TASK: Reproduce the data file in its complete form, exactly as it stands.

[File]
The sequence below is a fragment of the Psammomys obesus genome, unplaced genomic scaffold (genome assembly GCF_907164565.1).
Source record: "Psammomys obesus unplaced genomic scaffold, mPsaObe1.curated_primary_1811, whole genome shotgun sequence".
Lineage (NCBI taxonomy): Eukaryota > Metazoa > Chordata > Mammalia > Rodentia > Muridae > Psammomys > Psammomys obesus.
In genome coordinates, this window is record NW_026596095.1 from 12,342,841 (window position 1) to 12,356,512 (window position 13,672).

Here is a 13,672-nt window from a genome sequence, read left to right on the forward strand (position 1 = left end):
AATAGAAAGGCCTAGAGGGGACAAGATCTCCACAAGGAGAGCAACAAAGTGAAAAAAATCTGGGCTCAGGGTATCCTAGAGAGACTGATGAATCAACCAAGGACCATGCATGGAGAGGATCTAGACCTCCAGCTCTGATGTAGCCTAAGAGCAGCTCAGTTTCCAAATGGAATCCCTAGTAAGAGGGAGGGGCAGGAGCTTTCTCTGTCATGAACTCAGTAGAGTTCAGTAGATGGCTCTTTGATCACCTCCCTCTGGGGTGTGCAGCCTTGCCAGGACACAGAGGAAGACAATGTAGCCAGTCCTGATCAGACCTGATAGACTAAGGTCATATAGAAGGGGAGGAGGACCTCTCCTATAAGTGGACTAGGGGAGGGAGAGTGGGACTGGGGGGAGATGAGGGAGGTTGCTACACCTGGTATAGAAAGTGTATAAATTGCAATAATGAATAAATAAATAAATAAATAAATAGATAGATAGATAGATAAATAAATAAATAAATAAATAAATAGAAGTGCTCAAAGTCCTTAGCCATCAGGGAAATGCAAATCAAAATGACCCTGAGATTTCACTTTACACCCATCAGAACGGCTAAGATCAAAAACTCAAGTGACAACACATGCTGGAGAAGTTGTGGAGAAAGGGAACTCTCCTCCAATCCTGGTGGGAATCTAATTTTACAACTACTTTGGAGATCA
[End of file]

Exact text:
The sequence below is a fragment of the Psammomys obesus genome, unplaced genomic scaffold (genome assembly GCF_907164565.1).
Source record: "Psammomys obesus unplaced genomic scaffold, mPsaObe1.curated_primary_1811, whole genome shotgun sequence".
Lineage (NCBI taxonomy): Eukaryota > Metazoa > Chordata > Mammalia > Rodentia > Muridae > Psammomys > Psammomys obesus.
In genome coordinates, this window is record NW_026596095.1 from 12,342,841 (window position 1) to 12,356,512 (window position 13,672).

Here is a 13,672-nt window from a genome sequence, read left to right on the forward strand (position 1 = left end):
AATAGAAAGGCCTAGAGGGGACAAGATCTCCACAAGGAGAGCAACAAAGTGAAAAAAATCTGGGCTCAGGGTATCCTAGAGAGACTGATGAATCAACCAAGGACCATGCATGGAGAGGATCTAGACCTCCAGCTCTGATGTAGCCTAAGAGCAGCTCAGTTTCCAAATGGAATCCCTAGTAAGAGGGAGGGGCAGGAGCTTTCTCTGTCATGAACTCAGTAGAGTTCAGTAGATGGCTCTTTGATCACCTCCCTCTGGGGTGTGCAGCCTTGCCAGGACACAGAGGAAGACAATGTAGCCAGTCCTGATCAGACCTGATAGACTAAGGTCATATAGAAGGGGAGGAGGACCTCTCCTATAAGTGGACTAGGGGAGGGAGAGTGGGACTGGGGGGAGATGAGGGAGGTTGCTACACCTGGTATAGAAAGTGTATAAATTGCAATAATGAATAAATAAATAAATAAATAAATAGATAGATAGATAGATAAATAAATAAATAAATAAATAAATAGAAGTGCTCAAAGTCCTTAGCCATCAGGGAAATGCAAATCAAAATGACCCTGAGATTTCACTTTACACCCATCAGAACGGCTAAGATCAAAAACTCAAGTGACAACACATGCTGGAGAAGTTGTGGAGAAAGGGAACTCTCCTCCAATCCTGGTGGGAATCTAATTTTACAACTACTTTGGAGATCA